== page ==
Hamil­ton Steel­ers join 3-on-3 tour

The Hamilton Spectator - - SPORTS - TERI PECOSKIE

A new pro hockey team is com­ing to Hamil­ton. Well, sort of.

The Hamil­ton Steel­ers — one of four freshly an­nounced 3HL Tour ex­pan­sion teams — won’t have a home rink and might only play here once a sea­son. Yet, Justin Fox is con­fi­dent the city will get be­hind the club and his off­beat 3-on-3 brand.

“Ni­a­gara, Hamil­ton, Brant­ford — that whole area is some­what of a hockey hot­bed,” he said. “I think there’s an op­por­tu­nity there.”

Fox, 39, is the CEO and founder of the rov­ing 3HL Tour, a 3-on-3 league that pits a dozen teams against each an­other in brack­et­style tour­na­ments across south­ern On­tario. He’s also an en­tre­pre­neur, a sports nut and the owner of the Steel­ers, who, he in­sists, were named for the city rather than its now-de­funct CSL club.

Fox said the league, which just wrapped up its four-month in­au­gu­ral sea­son in May, was in­spired by the NHL’s shift to 3-on-3 over­time — “I just saw it and thought, ‘wow, this is pretty ex­cit­ing.’” So, that’s what the league of­fers, only with­out 60 min­utes of reg­u­la­tion first.

Here’s how it works: Two teams, each made up of three play­ers and a goalie, play two sev­en­minute halves with a one-minute break in the mid­dle. There is no off­side and no ic­ing, but there is an over-and-back rule to stop them from run­ning down the clock. There are also penalty shots in lieu of mi­nor penal­ties and face­offs are in­stan­ta­neous, which means the ref drops the puck whether the cen­tres have lined up or not.

The bulk of the league is made up of ju­nior hockey grads, former col­lege play­ers or guys who played a few sea­sons of mi­nor pro. A cou­ple of them, like former Toronto Maple Leafs winger Mike John­son, even have NHL ex­pe­ri­ence. At each stop on the tour, they play for a por­tion of an over­all purse — maybe $15,000 — and only get paid for games they win.

An op­ti­mist, Fox be­lieves the league could be­come a vi­able al­ter­na­tive to some of the pro­fes­sional loops in Europe and the U.S. The added ben­e­fit, he said, is the tour­na­ments are on week­ends, which al­lows play­ers to get on with the rest of their lives, whether that’s work or school or kids.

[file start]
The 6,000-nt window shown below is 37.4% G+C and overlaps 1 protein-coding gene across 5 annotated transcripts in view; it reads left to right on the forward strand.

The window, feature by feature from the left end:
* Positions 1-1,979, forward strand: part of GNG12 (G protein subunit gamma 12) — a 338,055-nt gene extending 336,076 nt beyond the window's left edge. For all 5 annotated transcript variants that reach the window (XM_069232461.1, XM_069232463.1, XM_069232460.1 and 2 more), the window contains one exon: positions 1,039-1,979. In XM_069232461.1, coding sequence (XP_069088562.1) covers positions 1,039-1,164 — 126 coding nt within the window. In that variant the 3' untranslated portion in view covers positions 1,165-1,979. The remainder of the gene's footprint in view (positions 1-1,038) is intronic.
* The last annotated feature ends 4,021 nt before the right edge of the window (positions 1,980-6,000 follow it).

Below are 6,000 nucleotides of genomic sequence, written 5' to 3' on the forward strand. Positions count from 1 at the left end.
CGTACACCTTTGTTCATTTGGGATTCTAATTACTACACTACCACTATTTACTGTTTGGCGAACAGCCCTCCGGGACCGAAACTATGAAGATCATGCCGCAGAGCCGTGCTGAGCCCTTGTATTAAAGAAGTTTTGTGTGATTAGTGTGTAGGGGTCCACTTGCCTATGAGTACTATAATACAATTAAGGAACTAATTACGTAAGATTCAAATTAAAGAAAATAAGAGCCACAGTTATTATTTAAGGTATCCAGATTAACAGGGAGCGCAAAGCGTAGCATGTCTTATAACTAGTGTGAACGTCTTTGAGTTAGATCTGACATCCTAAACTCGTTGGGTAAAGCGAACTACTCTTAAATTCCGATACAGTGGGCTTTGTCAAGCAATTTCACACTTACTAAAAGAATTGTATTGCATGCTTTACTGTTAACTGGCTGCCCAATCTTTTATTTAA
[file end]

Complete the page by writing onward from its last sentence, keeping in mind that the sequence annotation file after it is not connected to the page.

“I see this far big­ger than peo­ple can even imag­ine. I joke, but I think in three, five, eight years we could be knock­ing on the NHL’s door as the pro hockey league of choice here in Canada or North Amer­ica or po­ten­tially world­wide,” he said.

One of the chal­lenges, how­ever, is that his­tory isn’t on his side.

While Hamil­ton does have a rep­u­ta­tion for sell­ing out big events — a bonus for a league with plans for an an­nual visit — it’s not been kind to hockey up­starts.

The Orig­i­nal Stars Hockey League, with far big­ger names, nixed plans for a game here dur­ing the 200405 NHL lock­out. Tick­ets weren’t sell­ing. And the WHA, which was formed dur­ing the same labour dis­pute, never got off the ground. Mario Frankovich, who owned the rights to the lo­cal WHA fran­chise, still be­lieves this is a good sports mar­ket — but noted it’s crowded. When it comes to hockey, for ex­am­ple, there’s an OHL team here, and two NHL teams, an AHL team and an ECHL team within an hour’s drive.

Fox, a Toronto na­tive, isn’t wor­ried. His prod­uct is unique, the level of play “pretty phe­nom­e­nal” and, even in Year 1 tour­na­ments drew 500 peo­ple or more.

“The ex­po­sure we got last sea­son and just the re­ac­tion peo­ple have when they hear about the idea — a lot of peo­ple think ‘Why didn’t I think of that?’ Or ‘Great idea, that’s amaz­ing, 3-on-3 is ex­cit­ing.’ So from a fan’s per­spec­tive, they’re pretty amazed.”

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